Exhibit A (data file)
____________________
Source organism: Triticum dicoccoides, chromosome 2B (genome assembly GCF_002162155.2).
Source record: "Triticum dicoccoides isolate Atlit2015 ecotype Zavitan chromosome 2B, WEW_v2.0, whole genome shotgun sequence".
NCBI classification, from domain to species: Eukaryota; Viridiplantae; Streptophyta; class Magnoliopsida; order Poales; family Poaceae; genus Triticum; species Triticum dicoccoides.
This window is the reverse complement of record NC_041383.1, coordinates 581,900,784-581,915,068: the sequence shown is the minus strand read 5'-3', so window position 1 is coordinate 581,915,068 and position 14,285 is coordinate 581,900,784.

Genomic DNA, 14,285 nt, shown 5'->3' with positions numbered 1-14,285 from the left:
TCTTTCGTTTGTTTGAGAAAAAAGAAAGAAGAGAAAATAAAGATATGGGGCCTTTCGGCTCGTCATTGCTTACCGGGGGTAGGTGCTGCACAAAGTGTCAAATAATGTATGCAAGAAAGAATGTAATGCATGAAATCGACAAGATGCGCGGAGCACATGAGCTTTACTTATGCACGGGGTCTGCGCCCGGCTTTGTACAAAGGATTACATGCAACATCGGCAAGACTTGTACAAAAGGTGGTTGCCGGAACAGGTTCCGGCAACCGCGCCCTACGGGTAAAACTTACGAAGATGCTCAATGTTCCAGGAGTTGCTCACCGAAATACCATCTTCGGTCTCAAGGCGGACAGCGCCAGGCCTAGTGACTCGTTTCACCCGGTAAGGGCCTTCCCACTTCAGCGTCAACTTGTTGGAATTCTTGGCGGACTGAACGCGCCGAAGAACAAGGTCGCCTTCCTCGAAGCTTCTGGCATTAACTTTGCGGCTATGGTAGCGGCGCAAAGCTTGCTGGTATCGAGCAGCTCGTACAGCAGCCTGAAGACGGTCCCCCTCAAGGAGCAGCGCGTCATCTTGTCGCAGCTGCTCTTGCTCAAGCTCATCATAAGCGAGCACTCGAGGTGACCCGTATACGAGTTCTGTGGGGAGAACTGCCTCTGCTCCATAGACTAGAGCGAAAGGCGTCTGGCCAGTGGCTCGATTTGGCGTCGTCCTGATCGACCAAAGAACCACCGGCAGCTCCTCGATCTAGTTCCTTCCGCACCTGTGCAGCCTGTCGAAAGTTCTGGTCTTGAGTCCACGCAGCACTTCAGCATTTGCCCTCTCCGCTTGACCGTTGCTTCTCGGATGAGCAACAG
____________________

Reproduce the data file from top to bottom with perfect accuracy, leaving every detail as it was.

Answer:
Source organism: Triticum dicoccoides, chromosome 2B (genome assembly GCF_002162155.2).
Source record: "Triticum dicoccoides isolate Atlit2015 ecotype Zavitan chromosome 2B, WEW_v2.0, whole genome shotgun sequence".
NCBI classification, from domain to species: Eukaryota; Viridiplantae; Streptophyta; class Magnoliopsida; order Poales; family Poaceae; genus Triticum; species Triticum dicoccoides.
This window is the reverse complement of record NC_041383.1, coordinates 581,900,784-581,915,068: the sequence shown is the minus strand read 5'-3', so window position 1 is coordinate 581,915,068 and position 14,285 is coordinate 581,900,784.

Genomic DNA, 14,285 nt, shown 5'->3' with positions numbered 1-14,285 from the left:
TCTTTCGTTTGTTTGAGAAAAAAGAAAGAAGAGAAAATAAAGATATGGGGCCTTTCGGCTCGTCATTGCTTACCGGGGGTAGGTGCTGCACAAAGTGTCAAATAATGTATGCAAGAAAGAATGTAATGCATGAAATCGACAAGATGCGCGGAGCACATGAGCTTTACTTATGCACGGGGTCTGCGCCCGGCTTTGTACAAAGGATTACATGCAACATCGGCAAGACTTGTACAAAAGGTGGTTGCCGGAACAGGTTCCGGCAACCGCGCCCTACGGGTAAAACTTACGAAGATGCTCAATGTTCCAGGAGTTGCTCACCGAAATACCATCTTCGGTCTCAAGGCGGACAGCGCCAGGCCTAGTGACTCGTTTCACCCGGTAAGGGCCTTCCCACTTCAGCGTCAACTTGTTGGAATTCTTGGCGGACTGAACGCGCCGAAGAACAAGGTCGCCTTCCTCGAAGCTTCTGGCATTAACTTTGCGGCTATGGTAGCGGCGCAAAGCTTGCTGGTATCGAGCAGCTCGTACAGCAGCCTGAAGACGGTCCCCCTCAAGGAGCAGCGCGTCATCTTGTCGCAGCTGCTCTTGCTCAAGCTCATCATAAGCGAGCACTCGAGGTGACCCGTATACGAGTTCTGTGGGGAGAACTGCCTCTGCTCCATAGACTAGAGCGAAAGGCGTCTGGCCAGTGGCTCGATTTGGCGTCGTCCTGATCGACCAAAGAACCACCGGCAGCTCCTCGATCTAGTTCCTTCCGCACCTGTGCAGCCTGTCGAAAGTTCTGGTCTTGAGTCCACGCAGCACTTCAGCATTTGCCCTCTCCGCTTGACCGTTGCTTCTCGGATGAGCAACAG